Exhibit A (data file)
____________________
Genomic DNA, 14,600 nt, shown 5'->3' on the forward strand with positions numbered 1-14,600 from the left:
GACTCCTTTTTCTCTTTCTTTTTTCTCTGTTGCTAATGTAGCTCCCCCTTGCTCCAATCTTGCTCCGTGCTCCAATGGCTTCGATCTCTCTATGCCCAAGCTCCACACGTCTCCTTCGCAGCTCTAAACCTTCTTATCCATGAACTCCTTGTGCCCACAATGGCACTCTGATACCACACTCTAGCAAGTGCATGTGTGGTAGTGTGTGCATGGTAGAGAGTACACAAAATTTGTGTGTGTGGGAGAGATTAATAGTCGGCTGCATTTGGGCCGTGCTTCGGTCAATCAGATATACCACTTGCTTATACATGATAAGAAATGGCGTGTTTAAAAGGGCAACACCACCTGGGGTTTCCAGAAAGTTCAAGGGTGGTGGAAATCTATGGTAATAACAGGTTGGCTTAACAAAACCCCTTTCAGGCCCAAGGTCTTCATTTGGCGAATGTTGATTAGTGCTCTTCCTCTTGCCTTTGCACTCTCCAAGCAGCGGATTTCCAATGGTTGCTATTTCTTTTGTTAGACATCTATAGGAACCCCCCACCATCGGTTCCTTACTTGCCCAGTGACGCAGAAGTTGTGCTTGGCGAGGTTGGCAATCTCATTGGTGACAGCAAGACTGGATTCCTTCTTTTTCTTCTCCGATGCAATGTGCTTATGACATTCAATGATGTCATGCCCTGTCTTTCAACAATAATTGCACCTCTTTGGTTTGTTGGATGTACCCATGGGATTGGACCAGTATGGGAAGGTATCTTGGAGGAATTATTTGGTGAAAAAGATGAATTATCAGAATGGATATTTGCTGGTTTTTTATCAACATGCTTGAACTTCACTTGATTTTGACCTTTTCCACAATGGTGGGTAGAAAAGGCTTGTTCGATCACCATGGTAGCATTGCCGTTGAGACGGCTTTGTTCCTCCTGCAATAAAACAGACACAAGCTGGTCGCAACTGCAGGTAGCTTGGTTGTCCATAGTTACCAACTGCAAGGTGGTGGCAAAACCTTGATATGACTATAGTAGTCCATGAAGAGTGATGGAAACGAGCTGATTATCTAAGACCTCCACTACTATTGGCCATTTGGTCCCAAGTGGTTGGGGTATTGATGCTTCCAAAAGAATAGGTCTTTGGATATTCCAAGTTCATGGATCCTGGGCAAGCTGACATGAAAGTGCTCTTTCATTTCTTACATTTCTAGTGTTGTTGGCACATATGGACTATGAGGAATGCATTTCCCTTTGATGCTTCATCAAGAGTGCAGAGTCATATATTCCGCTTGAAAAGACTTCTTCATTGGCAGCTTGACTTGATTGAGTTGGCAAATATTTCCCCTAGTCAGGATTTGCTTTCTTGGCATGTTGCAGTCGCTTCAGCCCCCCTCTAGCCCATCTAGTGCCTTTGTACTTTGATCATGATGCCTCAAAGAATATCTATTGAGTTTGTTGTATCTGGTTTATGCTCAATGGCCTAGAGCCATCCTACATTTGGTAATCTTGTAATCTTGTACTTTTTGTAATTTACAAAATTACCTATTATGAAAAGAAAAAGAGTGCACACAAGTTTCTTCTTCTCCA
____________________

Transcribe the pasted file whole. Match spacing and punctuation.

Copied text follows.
Genomic DNA, 14,600 nt, shown 5'->3' on the forward strand with positions numbered 1-14,600 from the left:
GACTCCTTTTTCTCTTTCTTTTTTCTCTGTTGCTAATGTAGCTCCCCCTTGCTCCAATCTTGCTCCGTGCTCCAATGGCTTCGATCTCTCTATGCCCAAGCTCCACACGTCTCCTTCGCAGCTCTAAACCTTCTTATCCATGAACTCCTTGTGCCCACAATGGCACTCTGATACCACACTCTAGCAAGTGCATGTGTGGTAGTGTGTGCATGGTAGAGAGTACACAAAATTTGTGTGTGTGGGAGAGATTAATAGTCGGCTGCATTTGGGCCGTGCTTCGGTCAATCAGATATACCACTTGCTTATACATGATAAGAAATGGCGTGTTTAAAAGGGCAACACCACCTGGGGTTTCCAGAAAGTTCAAGGGTGGTGGAAATCTATGGTAATAACAGGTTGGCTTAACAAAACCCCTTTCAGGCCCAAGGTCTTCATTTGGCGAATGTTGATTAGTGCTCTTCCTCTTGCCTTTGCACTCTCCAAGCAGCGGATTTCCAATGGTTGCTATTTCTTTTGTTAGACATCTATAGGAACCCCCCACCATCGGTTCCTTACTTGCCCAGTGACGCAGAAGTTGTGCTTGGCGAGGTTGGCAATCTCATTGGTGACAGCAAGACTGGATTCCTTCTTTTTCTTCTCCGATGCAATGTGCTTATGACATTCAATGATGTCATGCCCTGTCTTTCAACAATAATTGCACCTCTTTGGTTTGTTGGATGTACCCATGGGATTGGACCAGTATGGGAAGGTATCTTGGAGGAATTATTTGGTGAAAAAGATGAATTATCAGAATGGATATTTGCTGGTTTTTTATCAACATGCTTGAACTTCACTTGATTTTGACCTTTTCCACAATGGTGGGTAGAAAAGGCTTGTTCGATCACCATGGTAGCATTGCCGTTGAGACGGCTTTGTTCCTCCTGCAATAAAACAGACACAAGCTGGTCGCAACTGCAGGTAGCTTGGTTGTCCATAGTTACCAACTGCAAGGTGGTGGCAAAACCTTGATATGACTATAGTAGTCCATGAAGAGTGATGGAAACGAGCTGATTATCTAAGACCTCCACTACTATTGGCCATTTGGTCCCAAGTGGTTGGGGTATTGATGCTTCCAAAAGAATAGGTCTTTGGATATTCCAAGTTCATGGATCCTGGGCAAGCTGACATGAAAGTGCTCTTTCATTTCTTACATTTCTAGTGTTGTTGGCACATATGGACTATGAGGAATGCATTTCCCTTTGATGCTTCATCAAGAGTGCAGAGTCATATATTCCGCTTGAAAAGACTTCTTCATTGGCAGCTTGACTTGATTGAGTTGGCAAATATTTCCCCTAGTCAGGATTTGCTTTCTTGGCATGTTGCAGTCGCTTCAGCCCCCCTCTAGCCCATCTAGTGCCTTTGTACTTTGATCATGATGCCTCAAAGAATATCTATTGAGTTTGTTGTATCTGGTTTATGCTCAATGGCCTAGAGCCATCCTACATTTGGTAATCTTGTAATCTTGTACTTTTTGTAATTTACAAAATTACCTATTATGAAAAGAAAAAGAGTGCACACAAGTTTCTTCTTCTCCA